postlog

The postlog command allows external programs, such as shell scripts, to write messages to the mail log. This is a Postfix-compatible logging interface; by default, it logs the text from the command line as a single record. Here's a very simple example:

# postlog This is a test
postlog: This is a test
# grep "This is a test" /var/log/mail.log
Feb 20 11:50:16 mail postlog: This is a test

postqueue

The postqueue command is a user interface to Postfix queues, giving you functionality that is traditionally available with the sendmail command.

  1. The -f parameter makes postqueue request the queue manager to deliver all queued mail (flush), regardless of destination. This is equivalent to postfix flush or sendmail -q:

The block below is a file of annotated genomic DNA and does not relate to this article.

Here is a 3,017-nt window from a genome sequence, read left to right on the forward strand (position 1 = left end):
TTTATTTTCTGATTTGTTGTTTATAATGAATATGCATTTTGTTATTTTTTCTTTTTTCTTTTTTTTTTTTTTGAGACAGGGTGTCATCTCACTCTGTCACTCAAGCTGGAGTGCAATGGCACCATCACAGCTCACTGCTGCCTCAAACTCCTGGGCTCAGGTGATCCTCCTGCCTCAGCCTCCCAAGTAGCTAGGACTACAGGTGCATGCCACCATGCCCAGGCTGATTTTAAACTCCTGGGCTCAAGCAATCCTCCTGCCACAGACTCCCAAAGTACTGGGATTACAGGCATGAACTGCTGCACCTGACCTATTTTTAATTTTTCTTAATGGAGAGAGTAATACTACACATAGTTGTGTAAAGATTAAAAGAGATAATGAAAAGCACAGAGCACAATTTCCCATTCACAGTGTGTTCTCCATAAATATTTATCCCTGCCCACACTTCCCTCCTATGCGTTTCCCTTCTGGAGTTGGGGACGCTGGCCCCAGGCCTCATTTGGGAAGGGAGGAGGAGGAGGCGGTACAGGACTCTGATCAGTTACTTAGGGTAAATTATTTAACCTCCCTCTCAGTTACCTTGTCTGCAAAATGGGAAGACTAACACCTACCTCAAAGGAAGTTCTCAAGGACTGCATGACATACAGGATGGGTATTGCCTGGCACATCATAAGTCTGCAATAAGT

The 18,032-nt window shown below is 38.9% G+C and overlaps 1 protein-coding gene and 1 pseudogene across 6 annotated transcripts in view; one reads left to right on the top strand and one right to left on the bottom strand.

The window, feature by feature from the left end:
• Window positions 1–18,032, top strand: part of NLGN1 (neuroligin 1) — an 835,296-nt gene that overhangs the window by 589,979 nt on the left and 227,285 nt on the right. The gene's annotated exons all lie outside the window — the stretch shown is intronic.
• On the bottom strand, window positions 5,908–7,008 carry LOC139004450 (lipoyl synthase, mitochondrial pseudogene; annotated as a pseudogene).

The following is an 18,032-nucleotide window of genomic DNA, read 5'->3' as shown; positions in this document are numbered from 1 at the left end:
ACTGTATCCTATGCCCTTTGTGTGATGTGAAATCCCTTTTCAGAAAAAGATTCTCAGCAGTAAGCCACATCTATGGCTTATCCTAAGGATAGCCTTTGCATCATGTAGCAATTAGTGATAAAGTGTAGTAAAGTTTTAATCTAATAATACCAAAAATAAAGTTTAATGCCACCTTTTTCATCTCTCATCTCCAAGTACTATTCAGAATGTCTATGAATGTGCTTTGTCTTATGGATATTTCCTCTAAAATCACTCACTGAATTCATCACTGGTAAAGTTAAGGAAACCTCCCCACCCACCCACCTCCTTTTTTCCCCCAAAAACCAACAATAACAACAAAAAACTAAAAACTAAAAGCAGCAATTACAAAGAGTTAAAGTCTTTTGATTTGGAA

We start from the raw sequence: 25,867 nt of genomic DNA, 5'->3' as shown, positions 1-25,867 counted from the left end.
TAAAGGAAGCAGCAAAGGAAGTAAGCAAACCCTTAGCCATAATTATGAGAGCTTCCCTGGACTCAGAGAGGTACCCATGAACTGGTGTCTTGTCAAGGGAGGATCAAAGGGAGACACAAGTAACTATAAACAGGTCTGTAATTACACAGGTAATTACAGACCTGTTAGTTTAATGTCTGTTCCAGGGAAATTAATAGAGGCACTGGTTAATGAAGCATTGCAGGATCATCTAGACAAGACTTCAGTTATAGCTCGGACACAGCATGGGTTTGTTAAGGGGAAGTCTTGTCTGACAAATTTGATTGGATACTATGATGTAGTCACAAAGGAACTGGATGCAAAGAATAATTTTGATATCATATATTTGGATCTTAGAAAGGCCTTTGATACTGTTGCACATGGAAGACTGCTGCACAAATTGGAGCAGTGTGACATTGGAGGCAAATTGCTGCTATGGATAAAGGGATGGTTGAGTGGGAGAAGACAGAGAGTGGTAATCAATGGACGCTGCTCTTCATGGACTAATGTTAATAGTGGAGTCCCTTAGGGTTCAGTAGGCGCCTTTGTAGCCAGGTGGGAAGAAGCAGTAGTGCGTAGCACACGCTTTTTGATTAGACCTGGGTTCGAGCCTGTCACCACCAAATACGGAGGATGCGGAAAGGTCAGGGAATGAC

# postqueue -f
  2. The -p parameter makes postqueue print the contents of the queue. It is equivalent to mailq:

    # postqueue -p
  3. The -s domain parameter makes postqueue attempt to deliver all queued mail bound for domain. This is equivalent to sendmail -q domain:

    # postqueue -s example.com

Note:

The postqueue command sends messages to Postfix daemon processes. This requires that Postfix is running.

postsuper

The postsuper command maintains jobs inside Postfix queues. Unlike postqueue, this command is restricted to the superuser, and it can run while Postfix is down. Some postsuper features are needed to check the queue before daemon processes are started. Table 5-1 shows what the postsuper command can do.